I wrote an article here that describes how to connect to a Web App from IIS manager. If you cannot do that, read down at the bottom of the article where I show the configuration you can add to the web.config manually.
Here is a document that discusses this feature in more detail.
Once you have configured the App Service with the IIS Management console, you will see the IP Address and Domain Restrictions icon, similar to that in Figure 1.
Figure 1, setup IP security restrictions for an Azure App Service (Web App, Mobile App, API App, Logic App)
As a test I am going to Deny access to my IP address for this Web App. I found my IP address here. With that information I added it to the Deny Restriction Rule, as shown in Figure 2.
Figure 2, adding an IP deny restriction rule to an Azure App Service
Clicked OK which added the Deny rule to the configuration. You should see the rule added to the feature pane similar to that in Figure 3.
Figure 3, adding an IP deny restriction rule to an Azure App Service
NOTE: I did see a lag between the time I created this rule and the time it started acting as I expected. To make it effective quickly, I scaled up or down so my VM is recreated and it work immediately after that. If you select Edit Feature Settings as shown in Figure 3, you can control the response (Deny Action Type) IIS sends to the client, see Figure 4.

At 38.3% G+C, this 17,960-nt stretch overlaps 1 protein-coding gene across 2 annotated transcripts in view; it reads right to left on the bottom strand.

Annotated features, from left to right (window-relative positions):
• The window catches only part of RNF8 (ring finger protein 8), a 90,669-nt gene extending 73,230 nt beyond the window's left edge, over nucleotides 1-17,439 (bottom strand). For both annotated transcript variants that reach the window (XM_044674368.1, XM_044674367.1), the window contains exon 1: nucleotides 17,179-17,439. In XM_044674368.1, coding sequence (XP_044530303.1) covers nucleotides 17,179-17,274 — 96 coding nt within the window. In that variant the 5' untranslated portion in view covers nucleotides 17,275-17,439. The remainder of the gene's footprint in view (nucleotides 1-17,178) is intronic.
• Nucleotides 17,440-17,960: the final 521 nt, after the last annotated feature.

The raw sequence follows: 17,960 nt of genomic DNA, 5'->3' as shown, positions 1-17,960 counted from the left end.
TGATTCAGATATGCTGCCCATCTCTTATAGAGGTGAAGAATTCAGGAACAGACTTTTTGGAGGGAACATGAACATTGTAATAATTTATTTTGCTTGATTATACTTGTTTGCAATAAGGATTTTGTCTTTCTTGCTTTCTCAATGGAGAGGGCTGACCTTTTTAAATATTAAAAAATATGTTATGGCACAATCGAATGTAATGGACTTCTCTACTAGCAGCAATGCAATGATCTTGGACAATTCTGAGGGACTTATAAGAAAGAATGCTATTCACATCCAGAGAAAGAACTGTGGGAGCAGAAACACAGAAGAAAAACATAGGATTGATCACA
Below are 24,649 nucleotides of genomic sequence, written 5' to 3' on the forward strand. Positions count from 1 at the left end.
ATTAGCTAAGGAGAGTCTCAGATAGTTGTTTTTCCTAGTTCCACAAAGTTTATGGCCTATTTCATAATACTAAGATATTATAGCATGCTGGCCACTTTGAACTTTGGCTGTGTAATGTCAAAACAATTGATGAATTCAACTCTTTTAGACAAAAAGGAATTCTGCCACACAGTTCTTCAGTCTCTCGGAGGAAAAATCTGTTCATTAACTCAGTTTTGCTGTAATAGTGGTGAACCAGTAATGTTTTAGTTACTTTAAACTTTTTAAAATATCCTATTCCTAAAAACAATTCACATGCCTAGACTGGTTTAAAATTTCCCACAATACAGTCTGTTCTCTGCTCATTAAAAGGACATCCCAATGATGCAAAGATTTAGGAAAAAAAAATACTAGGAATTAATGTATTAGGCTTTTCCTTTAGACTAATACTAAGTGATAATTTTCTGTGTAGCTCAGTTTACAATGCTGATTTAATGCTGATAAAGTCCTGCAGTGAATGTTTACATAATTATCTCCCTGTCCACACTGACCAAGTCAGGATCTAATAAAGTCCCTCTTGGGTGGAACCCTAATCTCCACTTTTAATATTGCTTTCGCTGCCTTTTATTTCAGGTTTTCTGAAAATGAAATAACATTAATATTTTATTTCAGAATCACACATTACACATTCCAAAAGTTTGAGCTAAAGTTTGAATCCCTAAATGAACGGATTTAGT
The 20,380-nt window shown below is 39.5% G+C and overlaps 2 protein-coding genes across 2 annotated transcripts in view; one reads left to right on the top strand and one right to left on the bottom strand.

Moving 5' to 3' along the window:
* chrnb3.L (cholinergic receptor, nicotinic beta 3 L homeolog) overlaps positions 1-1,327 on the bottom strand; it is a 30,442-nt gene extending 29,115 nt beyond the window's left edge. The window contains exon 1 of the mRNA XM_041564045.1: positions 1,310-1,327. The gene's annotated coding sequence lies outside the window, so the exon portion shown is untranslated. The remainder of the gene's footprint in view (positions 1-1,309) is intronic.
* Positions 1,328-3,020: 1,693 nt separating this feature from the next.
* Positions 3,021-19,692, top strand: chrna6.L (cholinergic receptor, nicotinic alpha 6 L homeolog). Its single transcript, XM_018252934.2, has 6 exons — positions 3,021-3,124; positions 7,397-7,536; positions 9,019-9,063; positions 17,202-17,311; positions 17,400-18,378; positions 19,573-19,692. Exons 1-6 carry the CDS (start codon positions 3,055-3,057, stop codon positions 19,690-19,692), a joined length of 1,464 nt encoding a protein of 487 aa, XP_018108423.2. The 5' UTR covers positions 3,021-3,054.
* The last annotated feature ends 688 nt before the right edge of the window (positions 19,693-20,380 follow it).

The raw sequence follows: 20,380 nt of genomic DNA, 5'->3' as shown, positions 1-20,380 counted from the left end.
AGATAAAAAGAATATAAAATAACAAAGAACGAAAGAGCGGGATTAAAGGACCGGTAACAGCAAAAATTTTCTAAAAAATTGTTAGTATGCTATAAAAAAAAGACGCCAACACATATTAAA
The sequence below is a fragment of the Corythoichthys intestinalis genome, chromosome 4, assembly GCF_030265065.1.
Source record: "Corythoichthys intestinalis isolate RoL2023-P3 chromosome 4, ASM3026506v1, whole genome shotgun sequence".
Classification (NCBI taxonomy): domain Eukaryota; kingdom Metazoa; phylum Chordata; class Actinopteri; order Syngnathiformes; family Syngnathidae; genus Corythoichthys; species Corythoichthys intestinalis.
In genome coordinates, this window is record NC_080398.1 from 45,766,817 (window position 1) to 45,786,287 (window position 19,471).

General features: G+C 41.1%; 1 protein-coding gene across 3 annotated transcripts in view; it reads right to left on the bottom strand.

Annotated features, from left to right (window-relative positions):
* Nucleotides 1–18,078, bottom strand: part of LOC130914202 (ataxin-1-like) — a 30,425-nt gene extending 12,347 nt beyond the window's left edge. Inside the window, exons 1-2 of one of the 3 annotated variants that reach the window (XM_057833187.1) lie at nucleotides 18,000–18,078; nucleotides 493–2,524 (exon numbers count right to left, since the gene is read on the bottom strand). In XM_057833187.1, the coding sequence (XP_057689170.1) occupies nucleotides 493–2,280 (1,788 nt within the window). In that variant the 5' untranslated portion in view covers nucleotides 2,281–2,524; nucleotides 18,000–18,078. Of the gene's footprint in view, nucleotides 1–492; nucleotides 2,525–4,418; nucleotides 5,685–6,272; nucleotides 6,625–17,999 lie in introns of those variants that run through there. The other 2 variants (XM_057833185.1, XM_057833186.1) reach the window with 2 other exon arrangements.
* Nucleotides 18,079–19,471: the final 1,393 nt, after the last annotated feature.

Figure 4, adding an IP deny action type an Azure App Service
Where Unauthorized returns a 401, Forbidden a 403, Not Found a 404 and Abort, I received a 502. You can also configure Dynamic IP Restrictions by clicking on the Edit Dynamic IP Restrictions, also shown in Figure 3 previously. Clicking on that link renders this window, Figure 5, for making the configurations.
Figure 5, adding an IP deny action type an Azure App Service
You can read about Dynamic IP Restrictions here for the details. Quoted from this page „The Dynamic IP Restrictions Extension for IIS provides IT Professionals and Hosters a configurable module that helps mitigate or block Denial of Service Attacks or cracking of passwords through Brute-force by temporarily blocking Internet Protocol (IP) addresses of HTTP clients who follow a pattern that could be conducive to one of such attacks.“